, Volume 114, Issue 3, pp 477–485

Bilateral intra-accumbens self-administration ofd-amphetamine: Antagonism with intra-accumbens SCH-23390 and sulpiride

  • Gavin D. Phillips
  • Trevor W. Robbins
  • Barry J. Everitt
Original Investigations

DOI: 10.1007/BF02249339

Cite this article as:
Phillips, G.D., Robbins, T.W. & Everitt, B.J. Psychopharmacology (1994) 114: 477. doi:10.1007/BF02249339


The efficacy ofd-amphetamine to support a selective bilateral intra-accumbens self-administration response was examined. Bilateral intra-accumbens infusions ofd-amphetamine were made contingent upon the acquisition of a lever-pressing response. Two identical levers were available within the operant chamber. Depression of the drug lever resulted in the intra-accumbens delivery of 1 µgd-amphetamine; responses upon the second, control lever were recorded but had no programmed consequences. Animals were not ‘primed’ with non-contingent infusions ofd-amphetamine at any time during these experiments. Nonetheless, animals readily acquired a selective response upon the drug lever. Removal of thed-amphetamine moiety from the infusate resulted in a large decline in responding, and the abolition of the selectivity of the response for the drug lever. Adulteration of the infusate with either the D1 dopamine receptor antagonist SCH-23390 or the D2 dopamine receptor antagonist sulpiride enhanced the rate of response selectively upon the drug lever. Reductions in the dose ofd-amphetamine also increased the rate of response. The effect of co-adulteration of the infusate with both SCH-23390 and sulpiride together was purely additive. The implications of these data for the methodology of intracranial drug self-administration, and the relationship between D1 and D2 dopamine receptors within the nucleus accumbens are discussed.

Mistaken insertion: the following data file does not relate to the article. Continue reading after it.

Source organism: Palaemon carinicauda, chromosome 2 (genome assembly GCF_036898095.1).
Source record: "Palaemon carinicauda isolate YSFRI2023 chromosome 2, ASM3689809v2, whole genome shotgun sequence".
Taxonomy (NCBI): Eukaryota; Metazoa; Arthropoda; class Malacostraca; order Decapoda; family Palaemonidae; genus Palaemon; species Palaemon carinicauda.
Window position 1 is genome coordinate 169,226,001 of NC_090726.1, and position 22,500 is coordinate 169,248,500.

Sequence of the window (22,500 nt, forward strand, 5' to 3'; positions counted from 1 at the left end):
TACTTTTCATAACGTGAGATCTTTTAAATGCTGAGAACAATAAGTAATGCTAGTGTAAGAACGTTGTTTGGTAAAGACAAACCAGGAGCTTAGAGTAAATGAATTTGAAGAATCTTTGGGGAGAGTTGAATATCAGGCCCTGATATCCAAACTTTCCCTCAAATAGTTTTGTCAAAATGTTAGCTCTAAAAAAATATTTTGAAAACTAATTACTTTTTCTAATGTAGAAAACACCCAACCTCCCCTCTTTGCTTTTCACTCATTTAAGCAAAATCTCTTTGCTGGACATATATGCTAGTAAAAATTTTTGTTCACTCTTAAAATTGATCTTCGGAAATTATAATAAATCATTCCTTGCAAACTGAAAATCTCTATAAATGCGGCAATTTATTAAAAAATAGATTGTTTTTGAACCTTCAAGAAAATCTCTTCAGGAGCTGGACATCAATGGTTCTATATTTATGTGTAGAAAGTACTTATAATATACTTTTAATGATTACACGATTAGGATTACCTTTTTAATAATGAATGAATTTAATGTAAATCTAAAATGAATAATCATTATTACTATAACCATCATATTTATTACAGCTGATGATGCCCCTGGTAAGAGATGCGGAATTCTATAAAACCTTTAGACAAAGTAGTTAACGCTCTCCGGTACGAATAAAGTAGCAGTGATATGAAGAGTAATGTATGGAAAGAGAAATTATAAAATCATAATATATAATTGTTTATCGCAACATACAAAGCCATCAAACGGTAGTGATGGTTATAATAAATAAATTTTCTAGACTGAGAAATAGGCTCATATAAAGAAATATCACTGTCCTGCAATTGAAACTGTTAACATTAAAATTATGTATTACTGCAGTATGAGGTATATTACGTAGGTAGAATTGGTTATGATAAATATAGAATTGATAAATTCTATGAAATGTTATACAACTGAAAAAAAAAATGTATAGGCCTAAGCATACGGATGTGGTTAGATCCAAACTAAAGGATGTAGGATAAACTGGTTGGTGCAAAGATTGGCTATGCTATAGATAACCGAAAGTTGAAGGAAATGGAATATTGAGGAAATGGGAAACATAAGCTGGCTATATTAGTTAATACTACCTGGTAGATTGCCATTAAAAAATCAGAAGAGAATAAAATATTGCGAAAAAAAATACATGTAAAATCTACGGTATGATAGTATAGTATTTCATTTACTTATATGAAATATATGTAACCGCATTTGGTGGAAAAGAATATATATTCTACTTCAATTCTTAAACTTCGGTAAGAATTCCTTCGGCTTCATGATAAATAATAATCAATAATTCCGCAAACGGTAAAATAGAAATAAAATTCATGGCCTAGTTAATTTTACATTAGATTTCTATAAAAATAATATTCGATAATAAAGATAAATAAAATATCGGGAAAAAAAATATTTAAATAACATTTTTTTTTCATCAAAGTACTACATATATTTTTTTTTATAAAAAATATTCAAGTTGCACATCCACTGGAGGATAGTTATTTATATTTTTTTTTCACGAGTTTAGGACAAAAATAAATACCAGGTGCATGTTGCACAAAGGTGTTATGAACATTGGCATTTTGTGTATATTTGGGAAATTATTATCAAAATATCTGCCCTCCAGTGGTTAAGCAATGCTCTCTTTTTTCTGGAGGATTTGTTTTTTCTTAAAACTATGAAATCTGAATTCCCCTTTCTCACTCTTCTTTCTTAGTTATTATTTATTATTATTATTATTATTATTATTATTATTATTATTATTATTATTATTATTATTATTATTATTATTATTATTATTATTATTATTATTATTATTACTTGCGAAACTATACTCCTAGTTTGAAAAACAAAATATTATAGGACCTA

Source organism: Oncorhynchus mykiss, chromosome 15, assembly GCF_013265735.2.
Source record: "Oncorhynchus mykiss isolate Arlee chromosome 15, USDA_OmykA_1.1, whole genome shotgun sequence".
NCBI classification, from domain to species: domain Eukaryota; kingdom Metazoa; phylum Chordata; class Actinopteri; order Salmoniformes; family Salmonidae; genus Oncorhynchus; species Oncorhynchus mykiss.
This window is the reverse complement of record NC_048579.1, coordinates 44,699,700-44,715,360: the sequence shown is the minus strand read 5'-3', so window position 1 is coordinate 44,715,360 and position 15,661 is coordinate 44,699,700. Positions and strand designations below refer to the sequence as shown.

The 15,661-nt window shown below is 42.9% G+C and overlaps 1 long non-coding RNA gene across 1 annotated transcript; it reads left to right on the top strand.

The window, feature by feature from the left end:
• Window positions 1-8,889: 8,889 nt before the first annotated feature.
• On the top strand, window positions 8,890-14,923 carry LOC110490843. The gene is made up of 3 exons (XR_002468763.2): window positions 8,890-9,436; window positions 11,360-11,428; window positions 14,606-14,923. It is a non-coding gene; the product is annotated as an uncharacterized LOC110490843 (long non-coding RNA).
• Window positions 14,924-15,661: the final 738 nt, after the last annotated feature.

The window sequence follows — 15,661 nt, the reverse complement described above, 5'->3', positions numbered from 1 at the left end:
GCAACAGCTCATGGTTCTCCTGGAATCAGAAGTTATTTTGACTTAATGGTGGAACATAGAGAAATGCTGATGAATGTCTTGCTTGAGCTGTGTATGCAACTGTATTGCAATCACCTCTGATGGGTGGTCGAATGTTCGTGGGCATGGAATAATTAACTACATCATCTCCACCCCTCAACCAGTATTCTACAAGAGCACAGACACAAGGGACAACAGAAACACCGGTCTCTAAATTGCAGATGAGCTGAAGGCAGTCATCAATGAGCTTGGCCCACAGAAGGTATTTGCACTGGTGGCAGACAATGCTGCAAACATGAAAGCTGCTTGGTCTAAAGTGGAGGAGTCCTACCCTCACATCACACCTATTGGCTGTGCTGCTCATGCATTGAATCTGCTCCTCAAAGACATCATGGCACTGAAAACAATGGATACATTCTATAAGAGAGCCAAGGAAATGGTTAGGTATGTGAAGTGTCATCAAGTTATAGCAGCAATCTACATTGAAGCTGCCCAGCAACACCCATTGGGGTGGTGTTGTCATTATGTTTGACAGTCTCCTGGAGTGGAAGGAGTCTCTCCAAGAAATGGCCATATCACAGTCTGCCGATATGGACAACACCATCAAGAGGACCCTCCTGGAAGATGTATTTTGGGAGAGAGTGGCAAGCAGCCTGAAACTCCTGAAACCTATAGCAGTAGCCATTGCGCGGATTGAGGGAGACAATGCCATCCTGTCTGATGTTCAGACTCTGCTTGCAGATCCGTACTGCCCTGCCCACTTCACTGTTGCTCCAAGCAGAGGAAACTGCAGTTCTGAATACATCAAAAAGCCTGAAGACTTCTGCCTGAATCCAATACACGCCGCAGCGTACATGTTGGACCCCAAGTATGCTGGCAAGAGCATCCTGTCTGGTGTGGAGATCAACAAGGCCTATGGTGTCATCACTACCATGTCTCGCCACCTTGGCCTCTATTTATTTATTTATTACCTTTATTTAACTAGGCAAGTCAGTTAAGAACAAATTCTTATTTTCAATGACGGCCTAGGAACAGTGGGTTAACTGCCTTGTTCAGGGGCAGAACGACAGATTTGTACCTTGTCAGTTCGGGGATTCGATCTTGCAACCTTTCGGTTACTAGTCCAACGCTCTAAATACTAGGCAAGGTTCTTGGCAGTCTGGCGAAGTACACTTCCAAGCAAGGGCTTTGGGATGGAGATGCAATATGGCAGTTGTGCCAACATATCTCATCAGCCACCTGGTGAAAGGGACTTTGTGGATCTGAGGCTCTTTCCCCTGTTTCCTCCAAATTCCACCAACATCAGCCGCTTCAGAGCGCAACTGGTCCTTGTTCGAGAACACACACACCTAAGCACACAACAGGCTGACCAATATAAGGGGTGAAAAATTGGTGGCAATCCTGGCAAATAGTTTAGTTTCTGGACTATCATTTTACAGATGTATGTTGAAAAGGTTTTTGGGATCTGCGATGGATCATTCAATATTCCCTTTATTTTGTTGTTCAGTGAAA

Key words

Intracranial self-administrationd-AmphetamineDopamineNucleus accumbensSCH-23390Sulpiride

Copyright information

© Springer-Verlag 1994

Authors and Affiliations

  • Gavin D. Phillips
    • 1
  • Trevor W. Robbins
    • 2
  • Barry J. Everitt
    • 3
  1. 1.Department of PsychologyUniversity of YorkHeslingtonUK
  2. 2.Department of Experimental PsychologyUniversity of CambridgeCambridgeUK
  3. 3.Department of AnatomyUniversity of CambridgeCambridgeUK